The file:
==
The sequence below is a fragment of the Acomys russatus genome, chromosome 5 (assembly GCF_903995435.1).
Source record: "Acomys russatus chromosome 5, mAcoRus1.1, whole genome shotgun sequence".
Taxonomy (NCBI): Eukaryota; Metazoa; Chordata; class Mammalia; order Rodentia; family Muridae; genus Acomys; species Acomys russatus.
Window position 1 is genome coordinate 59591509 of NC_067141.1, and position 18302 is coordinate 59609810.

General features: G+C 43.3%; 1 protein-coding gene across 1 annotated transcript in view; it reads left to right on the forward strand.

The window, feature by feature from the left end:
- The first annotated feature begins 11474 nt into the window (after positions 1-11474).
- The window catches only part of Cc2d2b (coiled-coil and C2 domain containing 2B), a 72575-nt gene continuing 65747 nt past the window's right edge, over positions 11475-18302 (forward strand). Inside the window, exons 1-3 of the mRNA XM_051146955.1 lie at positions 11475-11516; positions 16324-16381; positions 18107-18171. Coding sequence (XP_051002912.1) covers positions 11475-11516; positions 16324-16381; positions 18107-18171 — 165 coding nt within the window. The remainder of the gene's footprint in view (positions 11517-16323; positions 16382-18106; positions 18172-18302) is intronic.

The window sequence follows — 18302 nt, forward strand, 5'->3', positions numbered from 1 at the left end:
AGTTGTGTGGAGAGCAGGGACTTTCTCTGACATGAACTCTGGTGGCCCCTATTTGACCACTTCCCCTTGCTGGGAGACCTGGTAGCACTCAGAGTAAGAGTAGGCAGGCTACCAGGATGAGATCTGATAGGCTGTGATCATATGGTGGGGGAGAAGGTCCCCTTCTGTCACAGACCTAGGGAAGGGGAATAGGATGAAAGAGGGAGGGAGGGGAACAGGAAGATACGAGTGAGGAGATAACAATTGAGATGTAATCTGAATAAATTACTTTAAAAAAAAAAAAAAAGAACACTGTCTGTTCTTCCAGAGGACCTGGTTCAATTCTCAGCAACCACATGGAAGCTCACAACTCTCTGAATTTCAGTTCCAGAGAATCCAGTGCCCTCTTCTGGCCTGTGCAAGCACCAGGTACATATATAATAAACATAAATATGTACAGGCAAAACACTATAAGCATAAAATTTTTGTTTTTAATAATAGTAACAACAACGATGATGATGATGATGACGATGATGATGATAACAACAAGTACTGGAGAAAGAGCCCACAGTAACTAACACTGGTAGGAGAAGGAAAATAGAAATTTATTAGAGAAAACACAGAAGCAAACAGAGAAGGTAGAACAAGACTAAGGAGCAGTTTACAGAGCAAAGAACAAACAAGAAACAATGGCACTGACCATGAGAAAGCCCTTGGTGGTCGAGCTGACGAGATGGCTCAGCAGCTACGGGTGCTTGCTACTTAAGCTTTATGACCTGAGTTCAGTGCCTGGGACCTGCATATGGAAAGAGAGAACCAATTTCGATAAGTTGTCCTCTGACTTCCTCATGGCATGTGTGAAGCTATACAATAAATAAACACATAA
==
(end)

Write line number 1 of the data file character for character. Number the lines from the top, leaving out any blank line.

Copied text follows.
The sequence below is a fragment of the Acomys russatus genome, chromosome 5 (assembly GCF_903995435.1).